Ragoût of Langoustine
Albert Roux combines the most elegant of ingredients — langoustines, Champagne, beurre blanc — in this beautiful appetizer. Ginger is used to add a little bite.
- Beurre Blanc
- White Wine Vinegar - 1/2 cup
- Lemon Juice - 1/4 cup
- Shallot - 1 tablespoon, minced
- Salt - Pinch
- Freshly ground white pepper - To taste
- Unsalted Butter - 3/4 pound (3 sticks) chilled, cut into tablespoon-sized pieces
- Flat-leaf Parsley - 2 sprigs, stemmed
- Ginger - 1-1/2 inch, cut in julienne
- Langoustines - 30 (alt. jumbo shrimp)
- Ginger - 5 oz, peeled and grated
- Cucumber - 1, peeled, seeded, and finely diced
- Tomato - 6, peeled, seeded, and finely diced
- Lemon Juice - 1/2 teaspoon
- Dry White Wine - 1 tablespoon
- Champagne - 1/4 cup
- Black Olives - 4 pitted, sliced
To make the beurre blanc:
Combine the vinegar, lemon juice, shallot, salt, and a few grindings of pepper in a medium non-aluminum saucepan. Place over medium heat and cook until the liquid has reduced to about 1-1/2 tablespoons of concentrated juice. Strain through a fine-meshed sieve and return to the pan. With the pan off the heat, whisk in 2 pieces of the butter. As the butter softens and begins to melt into the liquid, beat in the next piece. Place the pan over a pan of barely simmering water and continue whisking and adding butter, a piece at a time. The sauce will become thickened and light in texture. When all the butter has been added, put the beurre blanc into an insulated bottle to keep it warm until ready to use. Do not allow it to boil at any time; if it gets too warm and begins to separate, immediately take it off the heat and whisk vigorously until the sauce comes back together.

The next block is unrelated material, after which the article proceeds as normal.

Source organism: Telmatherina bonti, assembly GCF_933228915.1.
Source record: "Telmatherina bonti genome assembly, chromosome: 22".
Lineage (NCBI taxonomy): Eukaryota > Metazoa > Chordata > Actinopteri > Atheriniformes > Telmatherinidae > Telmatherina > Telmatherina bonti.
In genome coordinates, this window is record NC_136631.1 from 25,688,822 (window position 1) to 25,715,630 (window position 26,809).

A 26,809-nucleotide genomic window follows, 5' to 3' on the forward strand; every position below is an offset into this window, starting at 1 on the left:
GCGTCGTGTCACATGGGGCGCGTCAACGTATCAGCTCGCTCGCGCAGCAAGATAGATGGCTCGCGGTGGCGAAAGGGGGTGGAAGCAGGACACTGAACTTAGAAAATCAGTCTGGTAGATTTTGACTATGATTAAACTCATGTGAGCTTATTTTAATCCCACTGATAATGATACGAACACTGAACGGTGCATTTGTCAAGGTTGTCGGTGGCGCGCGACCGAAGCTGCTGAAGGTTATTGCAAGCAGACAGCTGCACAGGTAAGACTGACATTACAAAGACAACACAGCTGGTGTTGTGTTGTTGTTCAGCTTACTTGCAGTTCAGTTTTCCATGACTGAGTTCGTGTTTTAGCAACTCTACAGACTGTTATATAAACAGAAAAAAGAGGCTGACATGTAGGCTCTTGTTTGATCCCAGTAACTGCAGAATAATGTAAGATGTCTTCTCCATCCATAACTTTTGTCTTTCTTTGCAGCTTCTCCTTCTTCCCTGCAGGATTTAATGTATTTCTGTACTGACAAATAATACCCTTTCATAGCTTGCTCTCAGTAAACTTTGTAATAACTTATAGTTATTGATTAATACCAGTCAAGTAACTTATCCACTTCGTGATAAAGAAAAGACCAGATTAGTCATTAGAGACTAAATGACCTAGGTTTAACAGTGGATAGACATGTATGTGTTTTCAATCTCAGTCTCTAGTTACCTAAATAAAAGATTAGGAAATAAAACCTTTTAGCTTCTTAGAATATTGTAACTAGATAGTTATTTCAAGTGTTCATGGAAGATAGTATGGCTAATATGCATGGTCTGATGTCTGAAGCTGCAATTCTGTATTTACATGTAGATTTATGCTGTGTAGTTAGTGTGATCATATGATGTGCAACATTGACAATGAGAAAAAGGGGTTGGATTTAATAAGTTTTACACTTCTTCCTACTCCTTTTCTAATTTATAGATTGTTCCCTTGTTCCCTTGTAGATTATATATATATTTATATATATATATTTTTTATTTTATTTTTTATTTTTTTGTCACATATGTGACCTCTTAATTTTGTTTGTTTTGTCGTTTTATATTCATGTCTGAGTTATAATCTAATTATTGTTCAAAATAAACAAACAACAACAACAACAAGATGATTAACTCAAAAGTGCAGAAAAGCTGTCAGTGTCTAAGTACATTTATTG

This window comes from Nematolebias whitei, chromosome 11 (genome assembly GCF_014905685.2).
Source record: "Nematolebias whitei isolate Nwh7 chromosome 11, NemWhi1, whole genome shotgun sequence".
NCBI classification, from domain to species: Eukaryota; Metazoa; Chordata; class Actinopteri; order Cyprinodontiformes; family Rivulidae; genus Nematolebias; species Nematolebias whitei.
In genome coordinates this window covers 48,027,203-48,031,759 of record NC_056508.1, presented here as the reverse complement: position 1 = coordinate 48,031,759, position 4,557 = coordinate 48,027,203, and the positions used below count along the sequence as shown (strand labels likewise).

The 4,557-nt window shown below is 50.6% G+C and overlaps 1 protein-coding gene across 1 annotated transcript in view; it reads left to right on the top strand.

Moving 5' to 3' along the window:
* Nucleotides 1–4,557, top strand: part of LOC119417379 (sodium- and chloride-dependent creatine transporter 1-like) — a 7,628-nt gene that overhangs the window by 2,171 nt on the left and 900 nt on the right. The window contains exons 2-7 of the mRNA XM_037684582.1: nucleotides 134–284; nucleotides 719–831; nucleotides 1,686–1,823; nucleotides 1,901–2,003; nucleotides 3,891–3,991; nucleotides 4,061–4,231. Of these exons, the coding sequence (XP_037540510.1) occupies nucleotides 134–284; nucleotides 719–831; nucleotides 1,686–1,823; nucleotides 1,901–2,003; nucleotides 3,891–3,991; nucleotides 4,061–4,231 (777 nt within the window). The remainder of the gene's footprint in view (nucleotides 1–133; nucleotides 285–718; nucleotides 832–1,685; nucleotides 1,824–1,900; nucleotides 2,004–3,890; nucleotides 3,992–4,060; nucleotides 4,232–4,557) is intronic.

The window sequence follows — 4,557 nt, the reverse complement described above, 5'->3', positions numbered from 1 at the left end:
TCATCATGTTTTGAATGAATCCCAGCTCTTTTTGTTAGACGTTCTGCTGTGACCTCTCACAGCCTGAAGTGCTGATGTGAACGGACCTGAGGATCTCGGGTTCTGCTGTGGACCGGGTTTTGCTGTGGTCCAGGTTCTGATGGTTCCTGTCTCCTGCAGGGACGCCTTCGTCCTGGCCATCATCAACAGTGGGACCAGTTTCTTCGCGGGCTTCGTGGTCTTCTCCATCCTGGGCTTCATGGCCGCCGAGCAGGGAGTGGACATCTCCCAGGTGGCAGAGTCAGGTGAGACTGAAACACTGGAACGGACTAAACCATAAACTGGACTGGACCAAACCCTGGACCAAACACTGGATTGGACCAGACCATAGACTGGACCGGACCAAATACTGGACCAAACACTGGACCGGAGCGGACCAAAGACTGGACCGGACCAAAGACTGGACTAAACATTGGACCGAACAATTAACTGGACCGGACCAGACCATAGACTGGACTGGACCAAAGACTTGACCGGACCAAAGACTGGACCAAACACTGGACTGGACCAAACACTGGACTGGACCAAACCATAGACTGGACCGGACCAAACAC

Poach the parsley for 15 seconds in a little boiling water; drain on paper towels. Put the ginger julienne in a small saute pan and cook over medium heat just until it begins to brown and caramelize. Remove from heat. Set the parsley and ginger julienne aside for garnish.
To make the ragoût:
Bring a large pot of lightly salted water to a boil. Plunge the langoustines into the water and bring the water back to a boil; boil 30 seconds. Remove the langoustines with a slotted spoon or simmer and plunge into a bowl of ice water to stop the cooking. Drain. When cool enough to handle, twist the tails from the bodies and remove the tail meat from the shell. Reserve the 6 best heads for garnish. Chop the tail meat into large pieces.
Squeeze the grated ginger through a fine-meshed sieve into a large saute pan or skillet; reserve the solids. Stir in the beurre blanc. Place over very low heat to just warm the beurre blanc; if your heat source is not low enough, put the pan over a larger pan of barely simmering water. Add the langoustine meat and cucumber dice and warm through, about 2 minutes. Do not allow the sauce to boil, or it will separate. When everything is warmed, add the tomato concasse and warm for 30 seconds. Take off the heat and stir in the lemon juice. Add the white wine, pouring it in through the ginger strainer to extract even more ginger flavor. Warm again over low heat. Remove from heat and stir in the Champagne.
Spoon the ragoût into warmed shallow soup plates, then pour the sauce around. Dot the sauce with bits of ginger julienne. Garnish each with bits of the poached parsley. Place a langoustine head in each, facing away from the ragoût; position a half black olive slice around each eye.